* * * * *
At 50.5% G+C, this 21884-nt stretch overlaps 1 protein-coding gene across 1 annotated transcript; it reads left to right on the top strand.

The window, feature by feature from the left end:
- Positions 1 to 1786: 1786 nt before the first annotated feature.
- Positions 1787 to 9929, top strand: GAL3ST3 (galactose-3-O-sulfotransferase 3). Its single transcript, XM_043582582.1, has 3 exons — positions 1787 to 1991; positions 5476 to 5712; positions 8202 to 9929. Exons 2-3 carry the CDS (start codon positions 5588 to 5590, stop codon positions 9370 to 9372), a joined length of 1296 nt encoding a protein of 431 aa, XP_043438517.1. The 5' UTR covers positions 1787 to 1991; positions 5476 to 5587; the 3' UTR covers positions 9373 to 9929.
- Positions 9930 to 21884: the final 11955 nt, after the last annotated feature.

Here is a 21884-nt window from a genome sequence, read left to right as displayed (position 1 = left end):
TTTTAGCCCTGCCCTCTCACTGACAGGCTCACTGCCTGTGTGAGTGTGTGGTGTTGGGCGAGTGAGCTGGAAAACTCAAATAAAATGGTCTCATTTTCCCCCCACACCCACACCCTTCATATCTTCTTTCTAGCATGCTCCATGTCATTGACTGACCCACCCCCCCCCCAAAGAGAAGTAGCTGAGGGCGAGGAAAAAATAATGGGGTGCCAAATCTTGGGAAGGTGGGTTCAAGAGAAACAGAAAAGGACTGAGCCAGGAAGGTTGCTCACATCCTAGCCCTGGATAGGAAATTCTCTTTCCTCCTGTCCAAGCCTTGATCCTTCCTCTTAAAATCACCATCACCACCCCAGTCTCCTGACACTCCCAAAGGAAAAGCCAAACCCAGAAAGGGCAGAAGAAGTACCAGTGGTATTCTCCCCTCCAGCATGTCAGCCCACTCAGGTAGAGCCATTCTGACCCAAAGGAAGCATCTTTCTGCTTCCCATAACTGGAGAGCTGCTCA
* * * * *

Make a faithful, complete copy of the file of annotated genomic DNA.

At 50.5% G+C, this 21884-nt stretch overlaps 1 protein-coding gene across 1 annotated transcript; it reads left to right on the top strand.

The window, feature by feature from the left end:
- Positions 1 to 1786: 1786 nt before the first annotated feature.
- Positions 1787 to 9929, top strand: GAL3ST3 (galactose-3-O-sulfotransferase 3). Its single transcript, XM_043582582.1, has 3 exons — positions 1787 to 1991; positions 5476 to 5712; positions 8202 to 9929. Exons 2-3 carry the CDS (start codon positions 5588 to 5590, stop codon positions 9370 to 9372), a joined length of 1296 nt encoding a protein of 431 aa, XP_043438517.1. The 5' UTR covers positions 1787 to 1991; positions 5476 to 5587; the 3' UTR covers positions 9373 to 9929.
- Positions 9930 to 21884: the final 11955 nt, after the last annotated feature.

Here is a 21884-nt window from a genome sequence, read left to right as displayed (position 1 = left end):
TTTTAGCCCTGCCCTCTCACTGACAGGCTCACTGCCTGTGTGAGTGTGTGGTGTTGGGCGAGTGAGCTGGAAAACTCAAATAAAATGGTCTCATTTTCCCCCCACACCCACACCCTTCATATCTTCTTTCTAGCATGCTCCATGTCATTGACTGACCCACCCCCCCCCCAAAGAGAAGTAGCTGAGGGCGAGGAAAAAATAATGGGGTGCCAAATCTTGGGAAGGTGGGTTCAAGAGAAACAGAAAAGGACTGAGCCAGGAAGGTTGCTCACATCCTAGCCCTGGATAGGAAATTCTCTTTCCTCCTGTCCAAGCCTTGATCCTTCCTCTTAAAATCACCATCACCACCCCAGTCTCCTGACACTCCCAAAGGAAAAGCCAAACCCAGAAAGGGCAGAAGAAGTACCAGTGGTATTCTCCCCTCCAGCATGTCAGCCCACTCAGGTAGAGCCATTCTGACCCAAAGGAAGCATCTTTCTGCTTCCCATAACTGGAGAGCTGCTCA